(As an aside, this is of course a hugely unexplored consequence of the future trajectory of the "knowledge economy." As Pournelle says, if you invent a technology that drives the truck for you, what do you do with the truck driver? No doubt this made writing stories for MENIAL quite difficult.)
Props to the following specific stories that I thought did an excellent job of seamlessly integrating the theme into a solid story without sacrificing rigor or consistency:
Thirty-Four Dollars, by M. Bernnardo Storage, by Matthew Cherry The Belt, by Kevin Bennet (though I question the effect of one major collision) Air Supply, by Sophie Constable Leviathan, by Jasmine M. Templet The Heart of the Union, by Dany G. Zuwen (absolutely fascinating projection of nanobot technology into military use) Ember, by Sabrina Vourvoulias
Props to the following specific stories that I thought did an exceptional job of rendering believable, authentic characters who promote diversity in science fiction without being gratuitous:
Thirty-Four Dollars, by M. Bernnardo A Tale of a Fast Horse, by Sean Jones Carnivores, by A.D. Spencer Snowball the Rabbit Was Dead, by Angeli Primlani Storage, by Matthew Cherry Ember, by Sabrina Vourvoulias
And double props to the following stories which made at least one of the above lists AND did it through great prose (i.e., the writing itself was also enjoyable):
A Tale of a Fast Horse, by Sean Jones Leviathan, by Jasmine M. Templet The Heart of the Union, by Dany G. Zuwen Ember, by Sabrina Vourvoulias
I note that Ember is the only one to make all three lists.
I will conclude with a positive as well. MENIAL has definitely been a strong influence on the process of planning a novella/novel I am working on, through which I am attempting to explore social justice issues projected forward into a near-future, space colonization setting. As one of my main characters would probably fit in with many of the protagonists in MENIAL, it's easy to see how I have every story in this anthology to thank for many new ideas which are now simmering.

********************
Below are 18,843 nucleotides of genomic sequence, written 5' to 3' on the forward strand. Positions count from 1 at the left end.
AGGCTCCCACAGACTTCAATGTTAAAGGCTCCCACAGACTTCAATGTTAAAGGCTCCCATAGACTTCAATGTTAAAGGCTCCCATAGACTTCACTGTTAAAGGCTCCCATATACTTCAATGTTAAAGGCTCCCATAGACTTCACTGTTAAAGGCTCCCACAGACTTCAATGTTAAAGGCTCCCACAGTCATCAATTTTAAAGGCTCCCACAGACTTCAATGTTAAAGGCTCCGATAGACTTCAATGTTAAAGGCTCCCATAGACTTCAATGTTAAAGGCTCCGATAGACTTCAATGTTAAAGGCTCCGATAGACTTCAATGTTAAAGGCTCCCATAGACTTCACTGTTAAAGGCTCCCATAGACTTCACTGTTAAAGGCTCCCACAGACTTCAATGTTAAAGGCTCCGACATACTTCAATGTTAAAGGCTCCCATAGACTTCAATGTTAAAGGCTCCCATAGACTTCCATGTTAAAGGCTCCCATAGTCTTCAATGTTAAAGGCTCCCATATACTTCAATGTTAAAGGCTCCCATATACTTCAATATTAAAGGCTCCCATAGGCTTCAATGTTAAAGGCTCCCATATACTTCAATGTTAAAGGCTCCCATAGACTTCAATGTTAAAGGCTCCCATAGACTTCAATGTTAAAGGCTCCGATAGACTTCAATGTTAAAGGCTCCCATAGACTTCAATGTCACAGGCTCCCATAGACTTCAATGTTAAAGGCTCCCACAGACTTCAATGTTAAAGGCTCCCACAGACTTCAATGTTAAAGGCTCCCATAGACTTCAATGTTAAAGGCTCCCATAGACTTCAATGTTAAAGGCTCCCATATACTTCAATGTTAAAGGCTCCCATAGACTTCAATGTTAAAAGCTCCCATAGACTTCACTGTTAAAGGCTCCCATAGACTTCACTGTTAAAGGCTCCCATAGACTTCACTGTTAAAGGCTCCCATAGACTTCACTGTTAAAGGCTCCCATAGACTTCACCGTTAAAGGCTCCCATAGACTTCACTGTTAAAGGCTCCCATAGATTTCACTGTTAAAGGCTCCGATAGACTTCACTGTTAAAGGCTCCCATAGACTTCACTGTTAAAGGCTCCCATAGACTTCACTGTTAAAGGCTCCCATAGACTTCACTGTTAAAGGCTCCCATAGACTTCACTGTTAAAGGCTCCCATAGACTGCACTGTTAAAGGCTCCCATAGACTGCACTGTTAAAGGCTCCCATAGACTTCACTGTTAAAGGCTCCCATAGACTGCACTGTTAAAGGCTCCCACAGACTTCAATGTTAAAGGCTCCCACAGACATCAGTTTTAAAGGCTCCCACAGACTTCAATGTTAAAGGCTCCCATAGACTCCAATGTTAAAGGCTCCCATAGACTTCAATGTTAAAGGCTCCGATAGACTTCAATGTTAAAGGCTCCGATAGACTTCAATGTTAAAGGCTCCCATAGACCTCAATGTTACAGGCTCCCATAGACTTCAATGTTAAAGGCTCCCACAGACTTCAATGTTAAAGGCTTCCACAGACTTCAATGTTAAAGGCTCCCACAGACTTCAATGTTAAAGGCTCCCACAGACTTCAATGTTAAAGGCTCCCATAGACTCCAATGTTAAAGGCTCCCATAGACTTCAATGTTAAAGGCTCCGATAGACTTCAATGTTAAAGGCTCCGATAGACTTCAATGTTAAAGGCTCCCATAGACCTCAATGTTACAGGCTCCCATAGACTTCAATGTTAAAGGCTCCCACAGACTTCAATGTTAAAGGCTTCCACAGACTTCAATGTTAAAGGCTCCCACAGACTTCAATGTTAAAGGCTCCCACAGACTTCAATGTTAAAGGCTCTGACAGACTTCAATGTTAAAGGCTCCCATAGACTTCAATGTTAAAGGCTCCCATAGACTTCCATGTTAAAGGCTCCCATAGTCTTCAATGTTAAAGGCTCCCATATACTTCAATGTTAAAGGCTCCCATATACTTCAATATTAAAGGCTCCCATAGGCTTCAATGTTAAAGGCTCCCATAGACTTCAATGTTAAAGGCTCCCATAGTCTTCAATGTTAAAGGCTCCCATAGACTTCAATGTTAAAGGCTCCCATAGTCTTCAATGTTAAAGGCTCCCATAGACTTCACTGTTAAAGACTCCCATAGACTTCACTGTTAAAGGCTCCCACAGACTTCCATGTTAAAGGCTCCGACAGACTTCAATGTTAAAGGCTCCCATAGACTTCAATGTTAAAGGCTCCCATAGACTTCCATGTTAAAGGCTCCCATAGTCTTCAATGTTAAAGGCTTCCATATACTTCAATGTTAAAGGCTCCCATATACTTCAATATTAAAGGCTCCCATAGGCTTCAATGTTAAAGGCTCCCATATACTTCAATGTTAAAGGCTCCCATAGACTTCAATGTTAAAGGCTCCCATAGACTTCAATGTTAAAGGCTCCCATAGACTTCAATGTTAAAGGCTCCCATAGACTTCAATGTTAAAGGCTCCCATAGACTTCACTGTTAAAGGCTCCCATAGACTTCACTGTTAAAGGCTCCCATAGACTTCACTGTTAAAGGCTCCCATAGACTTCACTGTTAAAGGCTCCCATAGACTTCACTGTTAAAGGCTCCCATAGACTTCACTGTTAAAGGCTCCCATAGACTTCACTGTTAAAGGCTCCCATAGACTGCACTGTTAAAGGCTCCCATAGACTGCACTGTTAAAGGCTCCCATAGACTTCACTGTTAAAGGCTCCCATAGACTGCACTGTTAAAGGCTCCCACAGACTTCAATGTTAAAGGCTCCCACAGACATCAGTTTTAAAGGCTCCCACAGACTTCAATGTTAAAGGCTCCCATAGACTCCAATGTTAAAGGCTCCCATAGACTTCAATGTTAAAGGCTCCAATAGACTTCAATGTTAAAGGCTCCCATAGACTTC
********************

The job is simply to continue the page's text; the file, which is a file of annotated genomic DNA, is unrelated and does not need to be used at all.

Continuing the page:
In sum, notwithstanding my ranting about consistency, I think that MENIAL is worth the read (especially for the particular stories that I called out) and also to support the diversification of the genre. (less)
I will undoubtedly be branded a science fiction heretic, but I just don't see what all the fuss is about.
I can respect Heinlein's technical proficien...moreI will undoubtedly be branded a science fiction heretic, but I just don't see what all the fuss is about.
I can respect Heinlein's technical proficiency as a writer, particularly the highly consistent dialects and comprehensive rendering of technology. I can appreciate how forward-thinking (in some respects) Heinlein was in anticipating the space era in a novel written in the mid 60's. I can also see how this novel undoubtedly influenced many writers down the line.
None of these merits, however, makes The Moon is a Harsh Mistress either enjoyable, informative, or insightful to the contemporary reader. Its technological futurism is obsolete, its view of humanity mired in a bygone era of chauvinism and nationalism, and its social commentary amounting to little more than Ayn Rand in Space.
I care about none of the characters, because I cannot relate to them -- thus it fails as a story (to me). Nor does the story bring me to any new understanding of the human condition, because its postulates in this regard are archaic -- thus it fails as art (to me).
My impression of Heinlein's masterpiece is something analogous to the Deuteronomic Code: it has its set place in the establishment's canon, mostly for historical reasons, but ultimately has very little worthwhile to say to contemporary society. (less)